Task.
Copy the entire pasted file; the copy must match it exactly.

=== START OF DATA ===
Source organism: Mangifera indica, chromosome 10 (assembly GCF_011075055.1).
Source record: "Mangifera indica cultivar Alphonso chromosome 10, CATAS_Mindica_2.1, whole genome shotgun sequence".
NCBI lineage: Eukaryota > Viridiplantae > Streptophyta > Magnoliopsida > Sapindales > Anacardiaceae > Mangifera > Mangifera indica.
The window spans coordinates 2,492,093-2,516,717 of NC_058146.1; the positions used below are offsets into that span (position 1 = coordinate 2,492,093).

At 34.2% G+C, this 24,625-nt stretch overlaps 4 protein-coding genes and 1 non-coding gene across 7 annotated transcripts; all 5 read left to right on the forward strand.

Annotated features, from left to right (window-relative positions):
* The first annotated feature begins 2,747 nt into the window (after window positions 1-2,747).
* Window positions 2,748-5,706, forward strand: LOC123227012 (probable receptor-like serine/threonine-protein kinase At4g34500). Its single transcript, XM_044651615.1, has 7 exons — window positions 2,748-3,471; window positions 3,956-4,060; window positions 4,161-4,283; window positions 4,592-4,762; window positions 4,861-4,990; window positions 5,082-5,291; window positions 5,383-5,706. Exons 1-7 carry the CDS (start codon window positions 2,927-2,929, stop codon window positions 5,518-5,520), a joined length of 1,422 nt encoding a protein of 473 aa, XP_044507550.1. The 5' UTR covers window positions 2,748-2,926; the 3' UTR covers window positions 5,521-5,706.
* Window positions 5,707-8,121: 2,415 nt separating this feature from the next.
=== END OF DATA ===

Source organism: Mangifera indica, chromosome 10 (assembly GCF_011075055.1).
Source record: "Mangifera indica cultivar Alphonso chromosome 10, CATAS_Mindica_2.1, whole genome shotgun sequence".
NCBI lineage: Eukaryota > Viridiplantae > Streptophyta > Magnoliopsida > Sapindales > Anacardiaceae > Mangifera > Mangifera indica.
The window spans coordinates 2,492,093-2,516,717 of NC_058146.1; the positions used below are offsets into that span (position 1 = coordinate 2,492,093).

At 34.2% G+C, this 24,625-nt stretch overlaps 4 protein-coding genes and 1 non-coding gene across 7 annotated transcripts; all 5 read left to right on the forward strand.

Annotated features, from left to right (window-relative positions):
* The first annotated feature begins 2,747 nt into the window (after window positions 1-2,747).
* Window positions 2,748-5,706, forward strand: LOC123227012 (probable receptor-like serine/threonine-protein kinase At4g34500). Its single transcript, XM_044651615.1, has 7 exons — window positions 2,748-3,471; window positions 3,956-4,060; window positions 4,161-4,283; window positions 4,592-4,762; window positions 4,861-4,990; window positions 5,082-5,291; window positions 5,383-5,706. Exons 1-7 carry the CDS (start codon window positions 2,927-2,929, stop codon window positions 5,518-5,520), a joined length of 1,422 nt encoding a protein of 473 aa, XP_044507550.1. The 5' UTR covers window positions 2,748-2,926; the 3' UTR covers window positions 5,521-5,706.
* Window positions 5,707-8,121: 2,415 nt separating this feature from the next.